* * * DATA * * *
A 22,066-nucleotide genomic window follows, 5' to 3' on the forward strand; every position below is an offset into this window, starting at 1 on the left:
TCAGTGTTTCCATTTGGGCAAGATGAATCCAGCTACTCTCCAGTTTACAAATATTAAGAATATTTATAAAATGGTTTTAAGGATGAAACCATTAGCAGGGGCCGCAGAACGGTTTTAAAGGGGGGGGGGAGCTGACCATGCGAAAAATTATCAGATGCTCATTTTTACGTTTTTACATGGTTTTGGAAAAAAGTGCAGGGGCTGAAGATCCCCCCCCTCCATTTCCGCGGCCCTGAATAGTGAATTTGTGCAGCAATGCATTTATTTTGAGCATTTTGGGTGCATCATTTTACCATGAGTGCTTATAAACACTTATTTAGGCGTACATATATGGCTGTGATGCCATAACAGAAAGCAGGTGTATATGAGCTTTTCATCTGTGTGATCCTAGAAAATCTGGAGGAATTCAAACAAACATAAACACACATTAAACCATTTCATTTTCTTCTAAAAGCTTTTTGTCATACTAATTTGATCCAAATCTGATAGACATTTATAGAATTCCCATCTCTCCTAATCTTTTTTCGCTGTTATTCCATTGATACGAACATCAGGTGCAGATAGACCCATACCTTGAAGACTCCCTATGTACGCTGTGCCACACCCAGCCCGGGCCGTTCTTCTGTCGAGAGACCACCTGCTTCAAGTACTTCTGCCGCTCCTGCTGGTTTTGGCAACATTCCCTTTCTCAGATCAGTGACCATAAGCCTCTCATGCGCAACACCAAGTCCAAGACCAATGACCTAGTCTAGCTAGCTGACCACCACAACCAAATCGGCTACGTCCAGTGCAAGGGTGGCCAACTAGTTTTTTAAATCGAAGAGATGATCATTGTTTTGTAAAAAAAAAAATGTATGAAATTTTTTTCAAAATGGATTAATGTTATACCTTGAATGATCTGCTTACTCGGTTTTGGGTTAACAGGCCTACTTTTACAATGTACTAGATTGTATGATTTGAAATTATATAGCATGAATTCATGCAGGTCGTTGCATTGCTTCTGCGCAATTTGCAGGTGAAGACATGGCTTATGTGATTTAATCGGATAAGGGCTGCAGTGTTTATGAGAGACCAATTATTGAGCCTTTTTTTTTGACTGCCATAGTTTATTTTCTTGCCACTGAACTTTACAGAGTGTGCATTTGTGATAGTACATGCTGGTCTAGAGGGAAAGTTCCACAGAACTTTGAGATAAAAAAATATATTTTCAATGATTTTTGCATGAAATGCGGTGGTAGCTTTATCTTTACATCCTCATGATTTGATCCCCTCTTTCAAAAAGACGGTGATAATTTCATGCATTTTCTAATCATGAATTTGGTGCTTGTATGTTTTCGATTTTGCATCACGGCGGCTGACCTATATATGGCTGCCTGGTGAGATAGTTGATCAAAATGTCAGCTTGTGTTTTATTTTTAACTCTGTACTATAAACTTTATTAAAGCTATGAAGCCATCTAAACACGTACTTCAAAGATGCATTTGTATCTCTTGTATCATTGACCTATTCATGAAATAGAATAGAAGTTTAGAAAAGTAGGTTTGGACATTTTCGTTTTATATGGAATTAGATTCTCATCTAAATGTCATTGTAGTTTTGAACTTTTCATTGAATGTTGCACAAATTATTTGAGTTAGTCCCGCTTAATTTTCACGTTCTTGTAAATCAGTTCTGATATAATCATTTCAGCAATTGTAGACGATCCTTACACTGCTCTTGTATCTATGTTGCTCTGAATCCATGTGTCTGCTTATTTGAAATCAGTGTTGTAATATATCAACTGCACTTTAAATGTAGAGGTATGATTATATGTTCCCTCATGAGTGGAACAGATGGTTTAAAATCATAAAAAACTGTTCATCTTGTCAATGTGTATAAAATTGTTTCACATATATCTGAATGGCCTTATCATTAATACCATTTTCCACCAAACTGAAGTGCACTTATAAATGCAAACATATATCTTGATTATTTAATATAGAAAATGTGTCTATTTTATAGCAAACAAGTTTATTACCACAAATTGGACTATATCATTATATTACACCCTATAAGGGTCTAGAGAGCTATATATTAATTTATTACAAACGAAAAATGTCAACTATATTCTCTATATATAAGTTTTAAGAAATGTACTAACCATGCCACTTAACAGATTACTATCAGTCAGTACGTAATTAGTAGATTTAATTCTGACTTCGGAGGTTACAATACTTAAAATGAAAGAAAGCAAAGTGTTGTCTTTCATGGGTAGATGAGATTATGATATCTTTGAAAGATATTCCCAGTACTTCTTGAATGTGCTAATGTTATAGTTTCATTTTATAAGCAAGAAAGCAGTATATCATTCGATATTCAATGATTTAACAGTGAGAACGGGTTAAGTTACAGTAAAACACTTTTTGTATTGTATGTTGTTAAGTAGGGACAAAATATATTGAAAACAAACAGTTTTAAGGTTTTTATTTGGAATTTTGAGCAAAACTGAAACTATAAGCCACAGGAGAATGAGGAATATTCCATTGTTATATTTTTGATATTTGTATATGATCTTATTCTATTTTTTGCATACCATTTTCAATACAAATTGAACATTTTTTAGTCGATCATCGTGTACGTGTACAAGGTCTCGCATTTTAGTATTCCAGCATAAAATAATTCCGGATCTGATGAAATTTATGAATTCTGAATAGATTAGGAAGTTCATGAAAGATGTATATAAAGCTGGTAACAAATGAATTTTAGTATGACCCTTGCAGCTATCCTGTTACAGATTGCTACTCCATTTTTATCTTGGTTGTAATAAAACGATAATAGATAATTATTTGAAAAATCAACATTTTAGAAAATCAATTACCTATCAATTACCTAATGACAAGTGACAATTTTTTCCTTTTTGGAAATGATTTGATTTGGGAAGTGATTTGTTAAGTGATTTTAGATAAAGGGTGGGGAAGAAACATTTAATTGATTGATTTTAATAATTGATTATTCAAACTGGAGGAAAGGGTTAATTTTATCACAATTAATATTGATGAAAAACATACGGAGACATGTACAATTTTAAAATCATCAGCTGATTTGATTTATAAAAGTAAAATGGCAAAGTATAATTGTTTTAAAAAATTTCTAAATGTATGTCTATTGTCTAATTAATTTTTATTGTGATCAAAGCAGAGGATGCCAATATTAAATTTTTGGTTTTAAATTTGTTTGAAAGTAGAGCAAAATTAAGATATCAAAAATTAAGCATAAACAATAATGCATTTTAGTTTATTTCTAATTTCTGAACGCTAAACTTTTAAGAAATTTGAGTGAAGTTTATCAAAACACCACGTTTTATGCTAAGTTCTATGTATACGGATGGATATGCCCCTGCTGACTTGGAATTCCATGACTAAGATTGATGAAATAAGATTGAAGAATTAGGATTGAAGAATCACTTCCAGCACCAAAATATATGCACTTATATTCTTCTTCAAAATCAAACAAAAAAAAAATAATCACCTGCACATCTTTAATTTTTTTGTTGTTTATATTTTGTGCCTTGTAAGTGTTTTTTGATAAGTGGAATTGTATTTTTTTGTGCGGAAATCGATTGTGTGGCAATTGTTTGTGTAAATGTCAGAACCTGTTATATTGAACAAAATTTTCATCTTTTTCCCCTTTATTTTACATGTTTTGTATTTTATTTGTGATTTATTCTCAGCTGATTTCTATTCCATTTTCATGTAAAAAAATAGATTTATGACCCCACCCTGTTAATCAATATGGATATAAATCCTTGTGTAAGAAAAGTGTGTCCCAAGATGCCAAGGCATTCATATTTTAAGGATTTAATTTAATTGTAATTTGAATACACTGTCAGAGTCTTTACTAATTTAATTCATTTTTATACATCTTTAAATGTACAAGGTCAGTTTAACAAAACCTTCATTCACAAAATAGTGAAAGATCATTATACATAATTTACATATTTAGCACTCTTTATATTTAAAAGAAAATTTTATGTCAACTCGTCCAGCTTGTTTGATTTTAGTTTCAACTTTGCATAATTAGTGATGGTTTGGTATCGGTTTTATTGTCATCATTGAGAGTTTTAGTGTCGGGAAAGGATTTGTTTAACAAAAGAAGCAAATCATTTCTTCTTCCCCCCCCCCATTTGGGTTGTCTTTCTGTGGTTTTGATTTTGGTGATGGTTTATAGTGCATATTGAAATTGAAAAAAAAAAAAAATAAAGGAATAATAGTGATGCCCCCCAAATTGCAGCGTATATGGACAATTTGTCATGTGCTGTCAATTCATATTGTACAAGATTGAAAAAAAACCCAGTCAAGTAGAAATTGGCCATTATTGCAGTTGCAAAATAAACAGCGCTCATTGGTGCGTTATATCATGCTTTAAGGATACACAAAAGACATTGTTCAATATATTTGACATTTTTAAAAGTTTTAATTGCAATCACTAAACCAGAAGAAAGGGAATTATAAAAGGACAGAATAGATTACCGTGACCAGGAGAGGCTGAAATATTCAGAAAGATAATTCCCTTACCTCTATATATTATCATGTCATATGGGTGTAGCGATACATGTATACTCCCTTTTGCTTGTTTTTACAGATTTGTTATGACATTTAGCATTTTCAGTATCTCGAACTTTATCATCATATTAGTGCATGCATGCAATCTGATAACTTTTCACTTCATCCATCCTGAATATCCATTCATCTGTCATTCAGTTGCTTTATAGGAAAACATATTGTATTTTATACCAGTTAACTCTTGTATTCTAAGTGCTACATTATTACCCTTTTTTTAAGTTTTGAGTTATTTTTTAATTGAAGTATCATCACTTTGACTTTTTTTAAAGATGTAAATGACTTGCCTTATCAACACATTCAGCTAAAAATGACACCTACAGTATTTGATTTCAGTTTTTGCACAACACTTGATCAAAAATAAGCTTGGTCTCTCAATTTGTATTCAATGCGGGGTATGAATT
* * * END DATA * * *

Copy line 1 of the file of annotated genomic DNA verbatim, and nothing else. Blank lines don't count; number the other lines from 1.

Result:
A 22,066-nucleotide genomic window follows, 5' to 3' on the forward strand; every position below is an offset into this window, starting at 1 on the left: